Moss poles are a new trend among houseplant afficionados and newcomers alike. Philodendrons and Monsteras are the main houseplants that are being grown on a moss pole.
What are the benefits of growing your plants on moss poles? A lot of tropical houseplants, including Monstera, Philodendron, Pothos, and Scindapsus are considered epiphytes which means that in their natural habitat they have symbiotic growth onto other plants to allow to reach the sunlight in the canopy above. Moss poles emulate mossy bark, and are a great way to keep large plants on less floorspace.
Moss poles are designed to work with house plants that have aerial roots, and unfortunately, plants that produce foods do not have aerial roots. So, while moss poles are great for many types of houseplants, it’s not a good technique for growing food through vertical farming.
However, if you’re looking to propagate and sell these types of houseplants, then moss poles would be a great way to “farm” these houseplants. There’s certainly a thriving market for houseplants, so growing them in large quantity to sell off a bunch (and maybe keep a few for yourself!)
Materials Needed for a Moss Pole
Fortunately, moss poles do not require many materials to make. All you need are:
- A stake, 4 or 4 feet long is a decent length, but it can be whatever length and width you like (You could try different materials: bamboo, PVC pipe, wooden dowel, or metal rod)
- Sphagnum moss, other forms of moss, or coconut fiber sheet
- Some string: cotton twine, coconut jute, or fishing line
And there’s not even much equipment needed to construct the moss pole. All you need is:
- A container (to soak the moss)
Obviously, bigger plants should be grown on thicker and higher stakes. Monstera and Philodendron plants are pretty large so, they need to have bigger stakes than some of the other air plants that could be grown on moss poles. For the smaller air plants you could even use chopsticks as stakes for mini moss poles, or even have multiple small moss poles in one bucket. Heck, you could even make little moss pole structures like grids and arches.
- Choose a wooden stake or PVC pipe that is at least 4 feet tall and 2-3 inches in diameter. You can purchase them from a gardening store or use an old broom handle or bamboo stake.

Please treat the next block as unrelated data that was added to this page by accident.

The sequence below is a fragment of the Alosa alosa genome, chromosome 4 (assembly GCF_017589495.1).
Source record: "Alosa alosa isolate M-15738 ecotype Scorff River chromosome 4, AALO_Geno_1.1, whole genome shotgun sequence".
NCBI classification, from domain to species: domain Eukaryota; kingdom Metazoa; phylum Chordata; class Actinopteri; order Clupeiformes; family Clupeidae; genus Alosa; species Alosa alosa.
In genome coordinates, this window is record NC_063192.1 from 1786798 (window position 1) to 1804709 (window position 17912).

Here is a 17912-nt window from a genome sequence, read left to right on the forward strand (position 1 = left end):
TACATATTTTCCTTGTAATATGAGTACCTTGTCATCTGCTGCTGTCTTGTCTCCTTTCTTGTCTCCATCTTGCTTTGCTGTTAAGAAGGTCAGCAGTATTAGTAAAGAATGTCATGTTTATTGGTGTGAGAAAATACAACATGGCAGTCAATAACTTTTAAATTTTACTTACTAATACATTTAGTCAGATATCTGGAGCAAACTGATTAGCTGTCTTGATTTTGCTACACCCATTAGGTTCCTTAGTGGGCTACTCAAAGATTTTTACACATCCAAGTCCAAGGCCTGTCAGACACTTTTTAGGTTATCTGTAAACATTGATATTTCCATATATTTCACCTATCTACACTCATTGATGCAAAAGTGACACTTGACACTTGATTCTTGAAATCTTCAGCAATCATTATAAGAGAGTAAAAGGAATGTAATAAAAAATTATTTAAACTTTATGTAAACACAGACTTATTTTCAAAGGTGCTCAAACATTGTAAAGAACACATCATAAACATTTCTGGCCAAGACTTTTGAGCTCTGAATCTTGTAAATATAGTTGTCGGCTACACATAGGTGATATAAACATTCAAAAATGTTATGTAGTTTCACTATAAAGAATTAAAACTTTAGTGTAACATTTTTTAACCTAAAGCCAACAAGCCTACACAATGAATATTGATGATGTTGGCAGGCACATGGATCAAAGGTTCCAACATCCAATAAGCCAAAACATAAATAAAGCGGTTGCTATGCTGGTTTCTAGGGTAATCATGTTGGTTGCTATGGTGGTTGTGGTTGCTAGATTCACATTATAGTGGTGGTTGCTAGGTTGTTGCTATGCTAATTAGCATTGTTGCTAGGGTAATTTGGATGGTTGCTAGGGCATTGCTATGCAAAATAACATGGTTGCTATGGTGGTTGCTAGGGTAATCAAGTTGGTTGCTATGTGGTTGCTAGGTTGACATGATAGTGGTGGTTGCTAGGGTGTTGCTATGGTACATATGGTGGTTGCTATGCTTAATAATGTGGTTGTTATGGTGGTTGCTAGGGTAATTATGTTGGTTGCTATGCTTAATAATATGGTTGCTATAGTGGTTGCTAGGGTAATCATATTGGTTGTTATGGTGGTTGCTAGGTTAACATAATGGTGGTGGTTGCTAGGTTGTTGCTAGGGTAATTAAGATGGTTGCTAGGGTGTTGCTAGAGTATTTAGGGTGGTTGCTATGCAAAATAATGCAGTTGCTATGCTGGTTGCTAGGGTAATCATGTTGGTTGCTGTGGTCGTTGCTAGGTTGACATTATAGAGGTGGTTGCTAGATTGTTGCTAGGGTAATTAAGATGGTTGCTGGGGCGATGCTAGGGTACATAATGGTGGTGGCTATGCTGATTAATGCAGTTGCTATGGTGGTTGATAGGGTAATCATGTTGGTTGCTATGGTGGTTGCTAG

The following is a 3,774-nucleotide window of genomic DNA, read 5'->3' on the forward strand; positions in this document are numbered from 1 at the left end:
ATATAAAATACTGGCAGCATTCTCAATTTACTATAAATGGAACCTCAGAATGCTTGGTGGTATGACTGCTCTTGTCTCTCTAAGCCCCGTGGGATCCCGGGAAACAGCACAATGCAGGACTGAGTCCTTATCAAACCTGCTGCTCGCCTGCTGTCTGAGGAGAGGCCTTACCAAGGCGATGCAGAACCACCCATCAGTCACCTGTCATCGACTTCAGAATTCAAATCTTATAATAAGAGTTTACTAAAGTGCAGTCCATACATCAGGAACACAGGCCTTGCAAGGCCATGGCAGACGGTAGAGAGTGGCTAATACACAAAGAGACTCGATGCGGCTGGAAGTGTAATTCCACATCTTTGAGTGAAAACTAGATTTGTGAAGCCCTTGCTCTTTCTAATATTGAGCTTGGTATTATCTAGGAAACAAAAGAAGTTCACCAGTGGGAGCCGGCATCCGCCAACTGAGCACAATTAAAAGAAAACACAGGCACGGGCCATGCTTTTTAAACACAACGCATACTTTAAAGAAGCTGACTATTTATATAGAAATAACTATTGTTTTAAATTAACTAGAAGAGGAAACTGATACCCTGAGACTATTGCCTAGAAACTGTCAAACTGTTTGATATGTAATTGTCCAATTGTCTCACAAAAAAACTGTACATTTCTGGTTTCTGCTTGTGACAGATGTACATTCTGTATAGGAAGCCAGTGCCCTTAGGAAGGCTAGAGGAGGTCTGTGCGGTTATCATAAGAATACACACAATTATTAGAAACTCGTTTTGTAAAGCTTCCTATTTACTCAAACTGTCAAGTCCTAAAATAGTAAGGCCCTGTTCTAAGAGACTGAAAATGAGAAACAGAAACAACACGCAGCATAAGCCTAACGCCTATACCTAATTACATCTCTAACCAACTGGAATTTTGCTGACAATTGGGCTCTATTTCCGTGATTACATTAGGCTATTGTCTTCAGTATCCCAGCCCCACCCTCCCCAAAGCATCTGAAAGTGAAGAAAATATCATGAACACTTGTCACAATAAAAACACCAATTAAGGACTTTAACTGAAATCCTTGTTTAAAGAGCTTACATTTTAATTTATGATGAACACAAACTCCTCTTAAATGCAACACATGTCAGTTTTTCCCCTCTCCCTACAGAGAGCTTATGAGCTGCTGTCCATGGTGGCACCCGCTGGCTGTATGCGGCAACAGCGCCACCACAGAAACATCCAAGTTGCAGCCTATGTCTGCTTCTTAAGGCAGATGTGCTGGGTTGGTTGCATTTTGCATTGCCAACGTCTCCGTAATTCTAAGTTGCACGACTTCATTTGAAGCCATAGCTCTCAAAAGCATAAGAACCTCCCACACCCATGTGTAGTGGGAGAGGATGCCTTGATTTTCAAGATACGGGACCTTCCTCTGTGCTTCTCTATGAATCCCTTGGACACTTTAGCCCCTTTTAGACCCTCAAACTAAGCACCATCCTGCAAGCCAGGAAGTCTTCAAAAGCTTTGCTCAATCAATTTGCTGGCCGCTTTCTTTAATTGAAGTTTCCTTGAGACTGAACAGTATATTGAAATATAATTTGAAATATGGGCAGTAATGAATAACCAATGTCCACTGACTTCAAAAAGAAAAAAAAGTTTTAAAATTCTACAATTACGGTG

- Soak sphagnum moss in water for at least 30 minutes until it’s fully hydrated.
- Start wrapping the moss around the stake, starting from the bottom and working your way up. Be sure to pack the moss tightly and evenly around the stake.
- Once you reach the top, tie the twine or string tightly around the moss to hold it in place. You can use several pieces of twine to make it more secure.
- If you want, you can also wrap decorative string or ribbon around the moss pole to add a pop of color.
- Use the moss pole to support your climbing plant by gently tying the plant to the pole as it grows.
Note: Be sure to keep the sphagnum moss moist to help keep the plant hydrated and healthy. You can mist it with water or place a tray of water at the base of the pole to keep it hydrated.
Benefits of Moss Poles for Plants
Moss poles offer several benefits to plants that require support for their growth. Here are just a few of the benefits of using a moss pole for your indoor plants:
- Provides support for climbing plants: Climbing plants such as pothos, philodendrons, and monstera require a structure to climb as they grow upward. Moss poles provide a sturdy support for these plants and help them grow in a healthy and aesthetically pleasing way.
- Increases humidity levels: Moss poles are highly absorbent and retain moisture well. As a result, they help to increase humidity levels around your plant, which is beneficial for plants that require high humidity.
- Creates a natural environment: Moss poles provide a natural environment for your plants to grow in, which can help to promote their overall health and well-being.
- Adds visual interest: Moss poles add visual interest to your indoor plant collection and can be a stylish addition to your home decor.
Plants that Thrive with Moss Poles
Many indoor plants benefit from the use of moss poles for support. Here are just a few of the plants that thrive with moss poles:
- Pothos: Pothos is a popular indoor plant that is known for its vining growth habit. It is a great choice for beginners and thrives with the use of a moss pole for support.
- Philodendrons: Philodendrons are another popular indoor plant that benefits from the use of a moss pole. They are known for their climbing growth habit and can grow quite tall with the use of a moss pole.